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Currently I'm taking an introductory course on thermodynamics. I've got a problem with understanding what is the meaning of pressure of a solid body. The question arose when I looked at phase diagram in P, T coordinates.

When we're talking about pressure of gas or liquid, it can be defined thus: it is the force per unit area with which the molecules of the substance hit the surface. This force is due to the molecular motion.

But in the case of solids, molecules don't "move", they just oscillate about their fixed positions. Therefore, they don't hit (in usual meaning) a testing surface and we have problems with pressure's definition. How then the pressure can be defined?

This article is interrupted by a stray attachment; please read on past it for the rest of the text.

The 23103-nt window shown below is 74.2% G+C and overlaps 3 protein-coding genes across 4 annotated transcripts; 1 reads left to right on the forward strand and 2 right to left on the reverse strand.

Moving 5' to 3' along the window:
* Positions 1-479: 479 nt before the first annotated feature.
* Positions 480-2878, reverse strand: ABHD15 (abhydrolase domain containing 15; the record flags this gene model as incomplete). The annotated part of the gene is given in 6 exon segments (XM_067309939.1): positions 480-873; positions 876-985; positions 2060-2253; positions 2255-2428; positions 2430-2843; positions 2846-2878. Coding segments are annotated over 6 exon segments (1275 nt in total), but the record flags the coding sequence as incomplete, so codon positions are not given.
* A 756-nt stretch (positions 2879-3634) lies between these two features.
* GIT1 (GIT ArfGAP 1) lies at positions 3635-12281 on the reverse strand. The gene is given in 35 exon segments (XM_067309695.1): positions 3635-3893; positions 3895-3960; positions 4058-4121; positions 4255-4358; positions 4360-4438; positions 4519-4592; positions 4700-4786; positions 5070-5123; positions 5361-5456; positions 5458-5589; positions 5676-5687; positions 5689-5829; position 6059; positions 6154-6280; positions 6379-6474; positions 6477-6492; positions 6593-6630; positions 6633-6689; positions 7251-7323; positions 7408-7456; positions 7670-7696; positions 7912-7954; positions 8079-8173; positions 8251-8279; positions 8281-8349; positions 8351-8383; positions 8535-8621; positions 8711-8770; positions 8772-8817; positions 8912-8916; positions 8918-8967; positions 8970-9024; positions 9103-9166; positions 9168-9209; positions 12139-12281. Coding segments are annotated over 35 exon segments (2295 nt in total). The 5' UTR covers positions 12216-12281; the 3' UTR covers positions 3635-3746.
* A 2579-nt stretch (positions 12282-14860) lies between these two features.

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up vote 4 down vote accepted

The operational macrosopic definition of pressure in a solid is the same as that for a gas : when the solid's wall is in mechanical equilibrium with its surroundings, that means the force exerted on the wall by the surroundings is exactly compensated by the pressure within the solid times the area of the wall.

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